The Cloud Native Computing Foundation, the industry group that directs the development of the Kubernetes container-orchestration product, gained two new members Tuesday at VMworld 2017: VMware and Pivotal.
The two companies joined the CNCF at the platinum level, which is the highest level of support offered by the CNCF and which requires members to donate time and money toward advancing the many projects under the CNCF umbrella. Kubernetes is the major project in that group, but it also contains several projects designed to make Kubernetes and containers easier to use, such as containerd and CNI.
VMware is definitely not the first company you would think of when listing “cloud native” companies, given its history. Before cloud computing, containers, and Kubernetes dominated the enterprise tech conversation, VMware’s virtualization technologies revolutionized data center management by squeezing more performance out of existing hardware. But VMware knows the cloud is here to stay, inking a partnership with Amazon Web Services last year that resulted in the VMware Cloud on AWS product announced Monday during the first day of VMworld 2017.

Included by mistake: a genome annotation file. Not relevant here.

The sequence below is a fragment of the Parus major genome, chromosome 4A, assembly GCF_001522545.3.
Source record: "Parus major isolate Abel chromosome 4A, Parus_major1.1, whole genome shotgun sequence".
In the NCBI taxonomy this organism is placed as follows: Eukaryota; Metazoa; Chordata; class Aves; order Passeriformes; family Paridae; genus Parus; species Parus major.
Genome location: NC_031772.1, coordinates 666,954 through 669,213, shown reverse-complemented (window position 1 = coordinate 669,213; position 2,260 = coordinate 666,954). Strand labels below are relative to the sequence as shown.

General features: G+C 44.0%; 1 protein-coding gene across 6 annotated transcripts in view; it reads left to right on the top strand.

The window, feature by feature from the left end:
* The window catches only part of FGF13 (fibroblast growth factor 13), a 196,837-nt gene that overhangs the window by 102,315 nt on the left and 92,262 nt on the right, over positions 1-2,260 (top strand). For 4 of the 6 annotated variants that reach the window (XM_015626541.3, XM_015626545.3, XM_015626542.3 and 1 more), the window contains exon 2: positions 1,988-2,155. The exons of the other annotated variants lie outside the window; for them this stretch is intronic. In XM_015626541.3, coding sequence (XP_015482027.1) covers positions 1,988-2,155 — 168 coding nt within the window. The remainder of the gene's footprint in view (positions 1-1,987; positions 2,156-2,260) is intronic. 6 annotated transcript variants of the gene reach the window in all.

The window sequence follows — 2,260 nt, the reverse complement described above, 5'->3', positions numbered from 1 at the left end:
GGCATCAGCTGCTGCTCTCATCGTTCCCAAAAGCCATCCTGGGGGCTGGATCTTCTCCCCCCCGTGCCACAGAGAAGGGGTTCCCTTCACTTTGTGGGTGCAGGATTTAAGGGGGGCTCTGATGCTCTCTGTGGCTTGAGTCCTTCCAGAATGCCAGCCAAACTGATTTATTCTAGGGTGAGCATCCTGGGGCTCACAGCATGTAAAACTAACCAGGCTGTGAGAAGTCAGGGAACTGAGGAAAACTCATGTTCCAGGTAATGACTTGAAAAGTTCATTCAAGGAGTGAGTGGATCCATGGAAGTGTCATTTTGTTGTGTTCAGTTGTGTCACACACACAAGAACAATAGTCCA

Pivotal is a more natural fit. VMware’s corporate sibling in the DellEMC conglomerate, Pivotal helps enterprise companies transition to cloud computing, and it was created from parts of EMC and VMware back in 2013 to further develop the Cloud Foundry platform-as-a-service.
As more and more companies join the CNCF (Amazon Web Services finally took the plunge earlier this month), the foundation could find it increasingly hard to manage contributors with a wide variety of business interests. So far it has avoided setting exact standards, preferring a light-touch approach toward developing and marketing the technologies it believes make for a “cloud native” experience.
Pivotal and VMware also announced a new container service in conjunction with Google called Pivotal Container Service. That service is a commercial version of Project Kubo, an open-source project for managing Kubernetes clusters between VMware on-premises hardware and Google’s cloud services.